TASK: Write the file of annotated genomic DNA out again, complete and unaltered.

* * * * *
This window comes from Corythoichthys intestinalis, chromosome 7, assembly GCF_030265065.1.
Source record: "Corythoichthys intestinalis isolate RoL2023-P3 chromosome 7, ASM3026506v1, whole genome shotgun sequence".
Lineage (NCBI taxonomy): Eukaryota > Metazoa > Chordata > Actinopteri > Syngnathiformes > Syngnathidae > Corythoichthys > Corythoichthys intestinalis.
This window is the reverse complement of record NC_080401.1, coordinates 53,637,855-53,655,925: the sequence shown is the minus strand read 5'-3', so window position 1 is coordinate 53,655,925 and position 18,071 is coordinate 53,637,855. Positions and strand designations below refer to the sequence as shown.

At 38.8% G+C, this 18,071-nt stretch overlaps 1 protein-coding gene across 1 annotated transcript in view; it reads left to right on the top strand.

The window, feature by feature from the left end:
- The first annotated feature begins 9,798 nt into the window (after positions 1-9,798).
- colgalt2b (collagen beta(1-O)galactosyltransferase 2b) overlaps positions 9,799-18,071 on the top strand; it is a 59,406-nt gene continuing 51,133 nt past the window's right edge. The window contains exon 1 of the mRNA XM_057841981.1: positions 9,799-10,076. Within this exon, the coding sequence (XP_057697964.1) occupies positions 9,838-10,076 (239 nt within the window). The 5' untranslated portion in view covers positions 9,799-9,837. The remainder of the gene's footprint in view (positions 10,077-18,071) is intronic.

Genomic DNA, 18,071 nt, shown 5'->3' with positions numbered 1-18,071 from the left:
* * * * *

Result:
This window comes from Corythoichthys intestinalis, chromosome 7, assembly GCF_030265065.1.
Source record: "Corythoichthys intestinalis isolate RoL2023-P3 chromosome 7, ASM3026506v1, whole genome shotgun sequence".
Lineage (NCBI taxonomy): Eukaryota > Metazoa > Chordata > Actinopteri > Syngnathiformes > Syngnathidae > Corythoichthys > Corythoichthys intestinalis.
This window is the reverse complement of record NC_080401.1, coordinates 53,637,855-53,655,925: the sequence shown is the minus strand read 5'-3', so window position 1 is coordinate 53,655,925 and position 18,071 is coordinate 53,637,855. Positions and strand designations below refer to the sequence as shown.

At 38.8% G+C, this 18,071-nt stretch overlaps 1 protein-coding gene across 1 annotated transcript in view; it reads left to right on the top strand.

The window, feature by feature from the left end:
- The first annotated feature begins 9,798 nt into the window (after positions 1-9,798).
- colgalt2b (collagen beta(1-O)galactosyltransferase 2b) overlaps positions 9,799-18,071 on the top strand; it is a 59,406-nt gene continuing 51,133 nt past the window's right edge. The window contains exon 1 of the mRNA XM_057841981.1: positions 9,799-10,076. Within this exon, the coding sequence (XP_057697964.1) occupies positions 9,838-10,076 (239 nt within the window). The 5' untranslated portion in view covers positions 9,799-9,837. The remainder of the gene's footprint in view (positions 10,077-18,071) is intronic.

Genomic DNA, 18,071 nt, shown 5'->3' with positions numbered 1-18,071 from the left: